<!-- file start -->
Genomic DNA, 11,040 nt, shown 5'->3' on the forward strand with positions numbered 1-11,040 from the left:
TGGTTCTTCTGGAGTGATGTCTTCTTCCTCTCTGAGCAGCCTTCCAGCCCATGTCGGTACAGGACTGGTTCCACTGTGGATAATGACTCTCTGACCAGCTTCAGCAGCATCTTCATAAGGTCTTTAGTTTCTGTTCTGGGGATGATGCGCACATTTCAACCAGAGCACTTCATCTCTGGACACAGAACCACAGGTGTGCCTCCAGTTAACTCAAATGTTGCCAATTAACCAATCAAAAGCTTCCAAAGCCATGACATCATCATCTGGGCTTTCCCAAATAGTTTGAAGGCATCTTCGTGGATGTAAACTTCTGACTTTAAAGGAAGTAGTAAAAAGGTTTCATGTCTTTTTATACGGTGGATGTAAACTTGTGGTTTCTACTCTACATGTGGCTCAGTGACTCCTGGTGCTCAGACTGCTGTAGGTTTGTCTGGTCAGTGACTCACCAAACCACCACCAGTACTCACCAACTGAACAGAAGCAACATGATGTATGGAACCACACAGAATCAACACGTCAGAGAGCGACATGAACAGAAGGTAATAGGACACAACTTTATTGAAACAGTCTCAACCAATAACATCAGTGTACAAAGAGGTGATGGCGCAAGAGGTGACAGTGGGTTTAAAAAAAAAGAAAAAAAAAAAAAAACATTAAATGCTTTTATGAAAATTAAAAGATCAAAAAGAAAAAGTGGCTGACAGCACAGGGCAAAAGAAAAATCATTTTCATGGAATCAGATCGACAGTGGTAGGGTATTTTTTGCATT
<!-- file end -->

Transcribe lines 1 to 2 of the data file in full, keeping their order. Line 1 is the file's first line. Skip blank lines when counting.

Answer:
Genomic DNA, 11,040 nt, shown 5'->3' on the forward strand with positions numbered 1-11,040 from the left:
TGGTTCTTCTGGAGTGATGTCTTCTTCCTCTCTGAGCAGCCTTCCAGCCCATGTCGGTACAGGACTGGTTCCACTGTGGATAATGACTCTCTGACCAGCTTCAGCAGCATCTTCATAAGGTCTTTAGTTTCTGTTCTGGGGATGATGCGCACATTTCAACCAGAGCACTTCATCTCTGGACACAGAACCACAGGTGTGCCTCCAGTTAACTCAAATGTTGCCAATTAACCAATCAAAAGCTTCCAAAGCCATGACATCATCATCTGGGCTTTCCCAAATAGTTTGAAGGCATCTTCGTGGATGTAAACTTCTGACTTTAAAGGAAGTAGTAAAAAGGTTTCATGTCTTTTTATACGGTGGATGTAAACTTGTGGTTTCTACTCTACATGTGGCTCAGTGACTCCTGGTGCTCAGACTGCTGTAGGTTTGTCTGGTCAGTGACTCACCAAACCACCACCAGTACTCACCAACTGAACAGAAGCAACATGATGTATGGAACCACACAGAATCAACACGTCAGAGAGCGACATGAACAGAAGGTAATAGGACACAACTTTATTGAAACAGTCTCAACCAATAACATCAGTGTACAAAGAGGTGATGGCGCAAGAGGTGACAGTGGGTTTAAAAAAAAAGAAAAAAAAAAAAAAACATTAAATGCTTTTATGAAAATTAAAAGATCAAAAAGAAAAAGTGGCTGACAGCACAGGGCAAAAGAAAAATCATTTTCATGGAATCAGATCGACAGTGGTAGGGTATTTTTTGCATT